Defendant appeals from her conviction for voluntary manslaughter and from the denial of her motion for a new trial.
The evidence also showed that the deceased had a history of violence to his wife over the past 24 or so years, at one time hospitalizing her for an extended period; that she had, when taken to jail that night, a very severe lump and laceration on the back of her head which, according to the testimony of a police officer, was probably caused by something harder than a fist; that there were no eyewitnesses to what occurred; and that the deceased had many other cuts and wounds around the face and arm as well as the fatal chest wound.
1. On the general grounds, the evidence was sufficient to support a verdict of voluntary manslaughter.
2. Defendant contends the trial court erred in failing to charge the jury on involuntary manslaughter, thereby precluding its consideration of the lesser crime. She cites many cases for the proposition that where there is the slightest evidence, a court must charge on all grades of homicide. Unfortunately, we do not see even slight evidence which would support a charge on either form of involuntary manslaughter as defined in Code Ann. 26-1103. The number of wounds inflicted leaves no doubt on the question of intent or voluntariness. See Teal v. State, 122 Ga. App. 532 (177 SE2d 840)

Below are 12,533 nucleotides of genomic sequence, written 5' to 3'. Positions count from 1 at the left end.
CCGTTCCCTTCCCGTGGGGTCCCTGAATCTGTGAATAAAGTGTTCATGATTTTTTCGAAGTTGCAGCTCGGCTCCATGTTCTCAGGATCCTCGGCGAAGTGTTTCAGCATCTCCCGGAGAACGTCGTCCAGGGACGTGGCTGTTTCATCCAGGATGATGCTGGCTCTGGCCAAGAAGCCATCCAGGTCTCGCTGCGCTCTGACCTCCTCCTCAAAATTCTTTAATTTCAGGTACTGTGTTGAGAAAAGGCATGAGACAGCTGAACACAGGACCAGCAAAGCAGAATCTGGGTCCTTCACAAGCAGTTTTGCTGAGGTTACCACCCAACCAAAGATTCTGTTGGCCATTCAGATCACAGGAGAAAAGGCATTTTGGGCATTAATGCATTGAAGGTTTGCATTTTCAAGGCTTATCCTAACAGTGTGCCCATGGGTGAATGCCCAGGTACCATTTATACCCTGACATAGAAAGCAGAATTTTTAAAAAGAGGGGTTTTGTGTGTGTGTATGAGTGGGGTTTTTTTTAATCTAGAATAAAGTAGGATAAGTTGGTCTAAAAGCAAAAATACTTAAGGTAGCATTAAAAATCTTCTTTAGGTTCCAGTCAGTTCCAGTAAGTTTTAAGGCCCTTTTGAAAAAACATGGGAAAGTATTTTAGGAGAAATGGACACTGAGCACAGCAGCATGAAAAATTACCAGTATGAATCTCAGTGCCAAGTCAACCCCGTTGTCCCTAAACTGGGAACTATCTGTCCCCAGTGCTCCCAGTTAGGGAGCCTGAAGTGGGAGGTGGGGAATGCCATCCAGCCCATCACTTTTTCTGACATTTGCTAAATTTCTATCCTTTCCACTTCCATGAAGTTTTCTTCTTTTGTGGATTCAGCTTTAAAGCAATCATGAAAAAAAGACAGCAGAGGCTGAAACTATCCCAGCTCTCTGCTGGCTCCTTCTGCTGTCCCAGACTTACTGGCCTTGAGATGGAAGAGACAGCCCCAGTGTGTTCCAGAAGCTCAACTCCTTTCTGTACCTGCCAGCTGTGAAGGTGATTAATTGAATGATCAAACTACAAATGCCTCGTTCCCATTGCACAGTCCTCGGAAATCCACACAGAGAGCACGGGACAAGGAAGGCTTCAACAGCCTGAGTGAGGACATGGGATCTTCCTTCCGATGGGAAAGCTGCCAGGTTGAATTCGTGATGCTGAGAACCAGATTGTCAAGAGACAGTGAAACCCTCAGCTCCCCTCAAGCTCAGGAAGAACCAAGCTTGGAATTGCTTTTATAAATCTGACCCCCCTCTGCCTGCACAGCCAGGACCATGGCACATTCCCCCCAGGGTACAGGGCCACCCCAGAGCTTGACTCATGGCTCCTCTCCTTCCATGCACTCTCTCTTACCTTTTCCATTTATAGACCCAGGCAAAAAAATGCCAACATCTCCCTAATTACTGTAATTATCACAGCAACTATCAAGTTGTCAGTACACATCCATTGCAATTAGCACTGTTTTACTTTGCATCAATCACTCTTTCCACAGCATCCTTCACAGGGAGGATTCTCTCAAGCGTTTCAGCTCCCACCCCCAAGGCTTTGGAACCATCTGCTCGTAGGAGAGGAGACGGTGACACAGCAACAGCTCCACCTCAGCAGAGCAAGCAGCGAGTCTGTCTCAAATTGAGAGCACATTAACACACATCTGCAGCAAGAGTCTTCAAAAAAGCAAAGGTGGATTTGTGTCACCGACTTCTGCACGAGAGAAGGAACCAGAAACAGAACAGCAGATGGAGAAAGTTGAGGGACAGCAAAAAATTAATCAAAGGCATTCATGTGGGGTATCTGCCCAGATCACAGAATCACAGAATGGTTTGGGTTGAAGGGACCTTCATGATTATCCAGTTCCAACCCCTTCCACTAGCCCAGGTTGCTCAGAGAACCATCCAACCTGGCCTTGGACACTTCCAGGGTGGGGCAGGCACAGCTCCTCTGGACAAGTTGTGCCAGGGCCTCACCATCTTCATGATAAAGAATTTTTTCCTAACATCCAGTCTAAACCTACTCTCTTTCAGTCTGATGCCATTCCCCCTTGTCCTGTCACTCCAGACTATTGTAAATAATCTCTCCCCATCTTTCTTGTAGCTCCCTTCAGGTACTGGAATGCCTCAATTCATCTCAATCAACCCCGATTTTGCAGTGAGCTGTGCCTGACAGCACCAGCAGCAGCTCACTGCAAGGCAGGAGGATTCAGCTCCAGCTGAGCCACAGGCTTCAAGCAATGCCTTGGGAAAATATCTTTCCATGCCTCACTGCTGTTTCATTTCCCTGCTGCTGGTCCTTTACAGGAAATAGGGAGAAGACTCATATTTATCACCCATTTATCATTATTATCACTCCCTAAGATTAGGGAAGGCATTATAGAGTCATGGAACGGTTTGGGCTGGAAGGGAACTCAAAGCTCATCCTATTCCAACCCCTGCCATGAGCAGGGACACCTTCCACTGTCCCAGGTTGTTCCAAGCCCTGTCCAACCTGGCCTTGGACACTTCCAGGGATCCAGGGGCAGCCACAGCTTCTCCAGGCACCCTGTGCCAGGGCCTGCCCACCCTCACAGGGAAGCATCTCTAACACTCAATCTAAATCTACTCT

; Carmichael v. State, 115 Ga. App. 591 (155 SE2d 439)
. The evidence paints a picture of either a woman provoked to such an extreme that she acted under a violent and irresistible passion, or a woman acting justifiably in self-defense. The jury had the benefit of full charges on both theories and made its choice.
J. Walter Cowart, for appellant.